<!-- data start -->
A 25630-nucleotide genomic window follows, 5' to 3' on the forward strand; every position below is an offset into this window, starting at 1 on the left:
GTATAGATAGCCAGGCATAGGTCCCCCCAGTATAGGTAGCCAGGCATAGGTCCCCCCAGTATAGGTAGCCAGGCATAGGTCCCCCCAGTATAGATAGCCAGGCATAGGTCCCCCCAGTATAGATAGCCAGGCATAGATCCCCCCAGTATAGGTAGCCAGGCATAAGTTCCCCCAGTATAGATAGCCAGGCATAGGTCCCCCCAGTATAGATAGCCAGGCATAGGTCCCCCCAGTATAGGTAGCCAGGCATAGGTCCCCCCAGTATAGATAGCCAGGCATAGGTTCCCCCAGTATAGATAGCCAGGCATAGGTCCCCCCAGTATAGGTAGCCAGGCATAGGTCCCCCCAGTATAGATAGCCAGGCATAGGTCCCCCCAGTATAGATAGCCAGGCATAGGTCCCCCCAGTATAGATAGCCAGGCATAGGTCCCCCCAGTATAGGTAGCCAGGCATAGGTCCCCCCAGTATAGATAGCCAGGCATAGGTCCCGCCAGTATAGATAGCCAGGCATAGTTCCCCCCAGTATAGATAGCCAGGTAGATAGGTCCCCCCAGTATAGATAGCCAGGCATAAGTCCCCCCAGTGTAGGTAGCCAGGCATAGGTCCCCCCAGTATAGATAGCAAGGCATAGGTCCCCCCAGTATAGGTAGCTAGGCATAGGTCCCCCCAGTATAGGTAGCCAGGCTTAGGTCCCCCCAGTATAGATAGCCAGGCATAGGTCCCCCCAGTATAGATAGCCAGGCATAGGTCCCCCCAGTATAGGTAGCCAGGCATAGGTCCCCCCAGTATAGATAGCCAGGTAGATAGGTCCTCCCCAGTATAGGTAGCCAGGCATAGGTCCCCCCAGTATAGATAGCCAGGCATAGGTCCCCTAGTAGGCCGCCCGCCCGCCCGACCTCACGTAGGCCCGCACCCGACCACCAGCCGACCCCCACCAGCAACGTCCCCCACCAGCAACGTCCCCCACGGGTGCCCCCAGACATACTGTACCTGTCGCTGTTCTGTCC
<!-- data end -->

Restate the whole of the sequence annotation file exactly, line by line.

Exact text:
A 25630-nucleotide genomic window follows, 5' to 3' on the forward strand; every position below is an offset into this window, starting at 1 on the left:
GTATAGATAGCCAGGCATAGGTCCCCCCAGTATAGGTAGCCAGGCATAGGTCCCCCCAGTATAGGTAGCCAGGCATAGGTCCCCCCAGTATAGATAGCCAGGCATAGGTCCCCCCAGTATAGATAGCCAGGCATAGATCCCCCCAGTATAGGTAGCCAGGCATAAGTTCCCCCAGTATAGATAGCCAGGCATAGGTCCCCCCAGTATAGATAGCCAGGCATAGGTCCCCCCAGTATAGGTAGCCAGGCATAGGTCCCCCCAGTATAGATAGCCAGGCATAGGTTCCCCCAGTATAGATAGCCAGGCATAGGTCCCCCCAGTATAGGTAGCCAGGCATAGGTCCCCCCAGTATAGATAGCCAGGCATAGGTCCCCCCAGTATAGATAGCCAGGCATAGGTCCCCCCAGTATAGATAGCCAGGCATAGGTCCCCCCAGTATAGGTAGCCAGGCATAGGTCCCCCCAGTATAGATAGCCAGGCATAGGTCCCGCCAGTATAGATAGCCAGGCATAGTTCCCCCCAGTATAGATAGCCAGGTAGATAGGTCCCCCCAGTATAGATAGCCAGGCATAAGTCCCCCCAGTGTAGGTAGCCAGGCATAGGTCCCCCCAGTATAGATAGCAAGGCATAGGTCCCCCCAGTATAGGTAGCTAGGCATAGGTCCCCCCAGTATAGGTAGCCAGGCTTAGGTCCCCCCAGTATAGATAGCCAGGCATAGGTCCCCCCAGTATAGATAGCCAGGCATAGGTCCCCCCAGTATAGGTAGCCAGGCATAGGTCCCCCCAGTATAGATAGCCAGGTAGATAGGTCCTCCCCAGTATAGGTAGCCAGGCATAGGTCCCCCCAGTATAGATAGCCAGGCATAGGTCCCCTAGTAGGCCGCCCGCCCGCCCGACCTCACGTAGGCCCGCACCCGACCACCAGCCGACCCCCACCAGCAACGTCCCCCACCAGCAACGTCCCCCACGGGTGCCCCCAGACATACTGTACCTGTCGCTGTTCTGTCC